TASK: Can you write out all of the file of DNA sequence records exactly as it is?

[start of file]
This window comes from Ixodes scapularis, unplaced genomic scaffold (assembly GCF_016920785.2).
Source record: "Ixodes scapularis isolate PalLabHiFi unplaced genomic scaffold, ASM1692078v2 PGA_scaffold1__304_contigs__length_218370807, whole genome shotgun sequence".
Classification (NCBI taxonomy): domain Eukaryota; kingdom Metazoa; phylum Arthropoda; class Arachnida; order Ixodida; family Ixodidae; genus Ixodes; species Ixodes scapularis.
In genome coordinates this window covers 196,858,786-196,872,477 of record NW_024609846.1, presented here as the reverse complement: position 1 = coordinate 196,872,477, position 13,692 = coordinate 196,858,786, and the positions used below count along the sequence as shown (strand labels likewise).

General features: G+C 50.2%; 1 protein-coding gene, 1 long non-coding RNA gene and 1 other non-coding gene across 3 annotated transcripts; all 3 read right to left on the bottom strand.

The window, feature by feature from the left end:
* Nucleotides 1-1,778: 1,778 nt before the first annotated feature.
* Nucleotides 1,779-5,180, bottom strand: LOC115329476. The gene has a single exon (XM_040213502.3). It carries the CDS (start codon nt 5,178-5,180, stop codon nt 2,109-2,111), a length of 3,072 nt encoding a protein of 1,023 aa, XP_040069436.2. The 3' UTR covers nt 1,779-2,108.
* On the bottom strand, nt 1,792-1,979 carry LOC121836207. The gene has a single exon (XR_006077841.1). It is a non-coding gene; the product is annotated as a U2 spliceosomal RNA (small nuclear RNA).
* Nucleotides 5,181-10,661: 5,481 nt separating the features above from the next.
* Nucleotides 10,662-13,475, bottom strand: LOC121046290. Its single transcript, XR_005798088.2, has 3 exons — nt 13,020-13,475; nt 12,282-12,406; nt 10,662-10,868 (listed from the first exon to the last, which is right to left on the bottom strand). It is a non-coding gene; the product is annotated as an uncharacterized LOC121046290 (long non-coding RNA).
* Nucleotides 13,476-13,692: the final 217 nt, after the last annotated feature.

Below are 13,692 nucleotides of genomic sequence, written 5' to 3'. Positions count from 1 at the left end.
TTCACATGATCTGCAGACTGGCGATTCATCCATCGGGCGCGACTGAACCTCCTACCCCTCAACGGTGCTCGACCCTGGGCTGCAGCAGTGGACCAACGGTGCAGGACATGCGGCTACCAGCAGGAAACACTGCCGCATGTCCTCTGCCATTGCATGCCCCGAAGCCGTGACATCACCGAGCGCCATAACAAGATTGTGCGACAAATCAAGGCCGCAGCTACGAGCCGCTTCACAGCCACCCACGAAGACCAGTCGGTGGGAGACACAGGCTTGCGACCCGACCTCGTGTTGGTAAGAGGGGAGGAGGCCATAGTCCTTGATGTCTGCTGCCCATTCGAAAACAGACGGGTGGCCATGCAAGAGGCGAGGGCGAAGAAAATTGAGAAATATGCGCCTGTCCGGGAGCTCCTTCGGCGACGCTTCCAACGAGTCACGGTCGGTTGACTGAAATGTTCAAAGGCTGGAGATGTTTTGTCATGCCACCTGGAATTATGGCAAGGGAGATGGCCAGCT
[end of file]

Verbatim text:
This window comes from Ixodes scapularis, unplaced genomic scaffold (assembly GCF_016920785.2).
Source record: "Ixodes scapularis isolate PalLabHiFi unplaced genomic scaffold, ASM1692078v2 PGA_scaffold1__304_contigs__length_218370807, whole genome shotgun sequence".
Classification (NCBI taxonomy): domain Eukaryota; kingdom Metazoa; phylum Arthropoda; class Arachnida; order Ixodida; family Ixodidae; genus Ixodes; species Ixodes scapularis.
In genome coordinates this window covers 196,858,786-196,872,477 of record NW_024609846.1, presented here as the reverse complement: position 1 = coordinate 196,872,477, position 13,692 = coordinate 196,858,786, and the positions used below count along the sequence as shown (strand labels likewise).

General features: G+C 50.2%; 1 protein-coding gene, 1 long non-coding RNA gene and 1 other non-coding gene across 3 annotated transcripts; all 3 read right to left on the bottom strand.

The window, feature by feature from the left end:
* Nucleotides 1-1,778: 1,778 nt before the first annotated feature.
* Nucleotides 1,779-5,180, bottom strand: LOC115329476. The gene has a single exon (XM_040213502.3). It carries the CDS (start codon nt 5,178-5,180, stop codon nt 2,109-2,111), a length of 3,072 nt encoding a protein of 1,023 aa, XP_040069436.2. The 3' UTR covers nt 1,779-2,108.
* On the bottom strand, nt 1,792-1,979 carry LOC121836207. The gene has a single exon (XR_006077841.1). It is a non-coding gene; the product is annotated as a U2 spliceosomal RNA (small nuclear RNA).
* Nucleotides 5,181-10,661: 5,481 nt separating the features above from the next.
* Nucleotides 10,662-13,475, bottom strand: LOC121046290. Its single transcript, XR_005798088.2, has 3 exons — nt 13,020-13,475; nt 12,282-12,406; nt 10,662-10,868 (listed from the first exon to the last, which is right to left on the bottom strand). It is a non-coding gene; the product is annotated as an uncharacterized LOC121046290 (long non-coding RNA).
* Nucleotides 13,476-13,692: the final 217 nt, after the last annotated feature.

Below are 13,692 nucleotides of genomic sequence, written 5' to 3'. Positions count from 1 at the left end.
TTCACATGATCTGCAGACTGGCGATTCATCCATCGGGCGCGACTGAACCTCCTACCCCTCAACGGTGCTCGACCCTGGGCTGCAGCAGTGGACCAACGGTGCAGGACATGCGGCTACCAGCAGGAAACACTGCCGCATGTCCTCTGCCATTGCATGCCCCGAAGCCGTGACATCACCGAGCGCCATAACAAGATTGTGCGACAAATCAAGGCCGCAGCTACGAGCCGCTTCACAGCCACCCACGAAGACCAGTCGGTGGGAGACACAGGCTTGCGACCCGACCTCGTGTTGGTAAGAGGGGAGGAGGCCATAGTCCTTGATGTCTGCTGCCCATTCGAAAACAGACGGGTGGCCATGCAAGAGGCGAGGGCGAAGAAAATTGAGAAATATGCGCCTGTCCGGGAGCTCCTTCGGCGACGCTTCCAACGAGTCACGGTCGGTTGACTGAAATGTTCAAAGGCTGGAGATGTTTTGTCATGCCACCTGGAATTATGGCAAGGGAGATGGCCAGCT